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Reuse Greywater From Household Plumbing During a Drought

07/07/15

waterrecylcing

Droughts are plaguing the United States. Water is becoming scarce, and is poised to get more expensive as well. One way to handle present or future water shortages is to reuse gray water from your household plumbing, which reduces your overall consumption. This technique is useful even for people outside of drought-stricken areas who just want to conserve and reduce their water bills.

Raising the Stakes

According to the United States Drought Monitor, most of California is still mired in an exceptional drought, and much of the rest of the West joins it with extreme or severe drought levels. Other parts of the country are also experiencing abnormally dry or moderate drought conditions. And conditions aren't getting better anytime soon – scientists report that it will take years of above-average rainfall to pull California back from the brink.

It's not just Westerners paying the price. Persistent droughts will affect people in all areas of the country, via price hikes for agricultural products and even the possibility of a drought-related economic downturn. Clearly, it's in everyone’s interest to cut back. Fortunately, you have the power to help with some simple changes to how you use your household plumbing.

Reuse From the Shower and Washing Machine

The average American family uses a whopping 400 gallons of water each day, according to the Environmental Protection Agency. The simplest way to capture some of that and reuse it is to just stick a bucket in the shower with you. You don't want to use the dirty water for cooking, cleaning or drinking, but it's fine to use for irrigation or to flush the toilet.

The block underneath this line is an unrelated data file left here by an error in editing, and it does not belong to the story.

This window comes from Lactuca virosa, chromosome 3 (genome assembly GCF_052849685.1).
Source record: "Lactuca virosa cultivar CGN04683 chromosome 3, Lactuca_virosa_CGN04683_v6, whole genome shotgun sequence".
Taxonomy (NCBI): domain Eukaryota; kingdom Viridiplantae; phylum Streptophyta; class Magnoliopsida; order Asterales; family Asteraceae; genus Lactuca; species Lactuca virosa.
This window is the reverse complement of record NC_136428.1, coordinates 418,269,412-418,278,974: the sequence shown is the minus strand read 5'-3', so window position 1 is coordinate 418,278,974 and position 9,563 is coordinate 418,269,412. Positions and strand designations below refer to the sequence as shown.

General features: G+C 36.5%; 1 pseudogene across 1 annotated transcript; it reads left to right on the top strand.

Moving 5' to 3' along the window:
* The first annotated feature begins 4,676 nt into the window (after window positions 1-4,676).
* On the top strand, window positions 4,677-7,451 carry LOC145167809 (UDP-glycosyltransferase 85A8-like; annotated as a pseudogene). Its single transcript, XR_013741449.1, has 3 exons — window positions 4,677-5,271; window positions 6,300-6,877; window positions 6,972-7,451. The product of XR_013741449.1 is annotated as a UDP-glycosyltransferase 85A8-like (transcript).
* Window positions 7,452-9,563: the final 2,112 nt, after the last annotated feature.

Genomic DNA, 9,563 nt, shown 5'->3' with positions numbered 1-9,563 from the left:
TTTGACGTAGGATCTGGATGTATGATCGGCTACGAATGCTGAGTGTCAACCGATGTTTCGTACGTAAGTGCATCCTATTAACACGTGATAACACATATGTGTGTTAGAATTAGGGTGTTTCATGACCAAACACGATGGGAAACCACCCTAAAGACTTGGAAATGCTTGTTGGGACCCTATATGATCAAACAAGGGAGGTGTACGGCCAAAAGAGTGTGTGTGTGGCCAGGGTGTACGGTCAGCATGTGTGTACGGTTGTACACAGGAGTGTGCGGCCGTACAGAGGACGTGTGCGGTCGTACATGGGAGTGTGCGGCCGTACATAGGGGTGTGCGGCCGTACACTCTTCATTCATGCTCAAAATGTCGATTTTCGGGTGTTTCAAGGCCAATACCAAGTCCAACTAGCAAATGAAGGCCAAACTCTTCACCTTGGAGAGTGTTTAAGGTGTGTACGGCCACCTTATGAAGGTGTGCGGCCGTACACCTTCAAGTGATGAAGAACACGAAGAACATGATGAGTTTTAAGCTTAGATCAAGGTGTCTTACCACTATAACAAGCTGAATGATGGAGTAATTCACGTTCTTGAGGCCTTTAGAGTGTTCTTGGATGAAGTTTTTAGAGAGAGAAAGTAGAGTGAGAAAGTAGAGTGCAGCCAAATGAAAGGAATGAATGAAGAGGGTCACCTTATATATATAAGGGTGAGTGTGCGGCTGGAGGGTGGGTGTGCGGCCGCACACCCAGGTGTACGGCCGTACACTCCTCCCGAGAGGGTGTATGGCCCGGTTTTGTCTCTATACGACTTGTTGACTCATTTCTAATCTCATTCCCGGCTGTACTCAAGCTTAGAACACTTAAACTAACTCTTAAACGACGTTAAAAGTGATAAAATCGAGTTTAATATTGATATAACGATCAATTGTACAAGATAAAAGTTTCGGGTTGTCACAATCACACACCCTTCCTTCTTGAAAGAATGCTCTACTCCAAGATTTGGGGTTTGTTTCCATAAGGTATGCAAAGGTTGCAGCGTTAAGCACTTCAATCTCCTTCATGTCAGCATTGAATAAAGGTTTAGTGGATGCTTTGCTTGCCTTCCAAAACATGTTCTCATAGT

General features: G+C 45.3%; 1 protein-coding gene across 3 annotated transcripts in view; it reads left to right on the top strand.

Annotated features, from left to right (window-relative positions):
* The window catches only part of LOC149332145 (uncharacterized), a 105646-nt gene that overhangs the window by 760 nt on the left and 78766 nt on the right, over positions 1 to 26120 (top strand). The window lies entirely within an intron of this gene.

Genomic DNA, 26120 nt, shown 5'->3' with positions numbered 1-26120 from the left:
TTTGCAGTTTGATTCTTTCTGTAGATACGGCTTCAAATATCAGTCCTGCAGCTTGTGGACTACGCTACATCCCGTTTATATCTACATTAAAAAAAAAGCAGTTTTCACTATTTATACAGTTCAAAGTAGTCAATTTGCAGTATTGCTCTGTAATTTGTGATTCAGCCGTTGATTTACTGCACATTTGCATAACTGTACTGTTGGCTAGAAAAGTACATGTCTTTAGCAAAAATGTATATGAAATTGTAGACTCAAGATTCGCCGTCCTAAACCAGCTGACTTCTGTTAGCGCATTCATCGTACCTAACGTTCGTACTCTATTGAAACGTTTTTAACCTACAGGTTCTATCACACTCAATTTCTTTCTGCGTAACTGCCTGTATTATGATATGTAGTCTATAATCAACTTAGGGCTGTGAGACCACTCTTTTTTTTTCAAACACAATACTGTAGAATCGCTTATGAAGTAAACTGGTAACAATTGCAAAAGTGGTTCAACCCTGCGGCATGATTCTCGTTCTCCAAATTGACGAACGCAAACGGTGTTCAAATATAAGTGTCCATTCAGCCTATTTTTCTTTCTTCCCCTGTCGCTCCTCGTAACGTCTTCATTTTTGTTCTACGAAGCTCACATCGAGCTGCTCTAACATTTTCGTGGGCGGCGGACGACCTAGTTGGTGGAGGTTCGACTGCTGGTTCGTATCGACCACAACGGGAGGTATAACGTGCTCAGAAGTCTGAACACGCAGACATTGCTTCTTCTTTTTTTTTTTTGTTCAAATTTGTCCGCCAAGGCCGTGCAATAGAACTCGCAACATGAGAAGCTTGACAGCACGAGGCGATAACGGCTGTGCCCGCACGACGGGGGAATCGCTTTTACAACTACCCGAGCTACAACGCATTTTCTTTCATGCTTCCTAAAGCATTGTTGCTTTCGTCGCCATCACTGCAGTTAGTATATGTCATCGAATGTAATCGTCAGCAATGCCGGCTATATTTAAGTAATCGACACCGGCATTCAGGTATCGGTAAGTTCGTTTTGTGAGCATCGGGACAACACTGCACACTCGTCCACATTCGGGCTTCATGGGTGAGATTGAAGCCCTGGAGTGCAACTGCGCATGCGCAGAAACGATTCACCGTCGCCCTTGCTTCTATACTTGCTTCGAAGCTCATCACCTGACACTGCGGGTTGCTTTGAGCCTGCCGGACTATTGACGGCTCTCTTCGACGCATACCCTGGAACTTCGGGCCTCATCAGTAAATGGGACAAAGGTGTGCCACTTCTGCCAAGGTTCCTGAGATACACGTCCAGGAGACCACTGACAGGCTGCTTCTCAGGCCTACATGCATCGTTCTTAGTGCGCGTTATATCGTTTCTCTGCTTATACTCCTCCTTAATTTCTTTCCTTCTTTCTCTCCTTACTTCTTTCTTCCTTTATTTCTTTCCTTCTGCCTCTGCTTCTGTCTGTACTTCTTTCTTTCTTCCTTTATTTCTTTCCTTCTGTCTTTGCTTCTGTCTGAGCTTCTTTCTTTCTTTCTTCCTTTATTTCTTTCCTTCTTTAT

Another place to easily capture used water is from your washing machine. All you need to do is reroute the discharge line to a large tub, or to an outdoor area that you want to irrigate directly. If you try this method, make sure the water is dispersed under a few inches of mulch or other material so it's not coming into direct contact with you or your pets.

An Upgrade to Your Household Plumbing

If you really want to take the plunge into hard-core water conservation, consider installing a home water recycling system into your household plumbing. These systems automatically collect water from the shower, washer and bathroom sink, filter it and send it to be reused in the toilet or for irrigation. Excess water from the dishwasher and kitchen sink still goes straight to the sewer, because the food particles pose too much of a health risk. Toilet water isn't collected either, for obvious reasons.

There are plenty of other water conservation strategies you can try – for more ideas, or help modifying your household plumbing to improve your recycling capabilities, call up a local plumber today.



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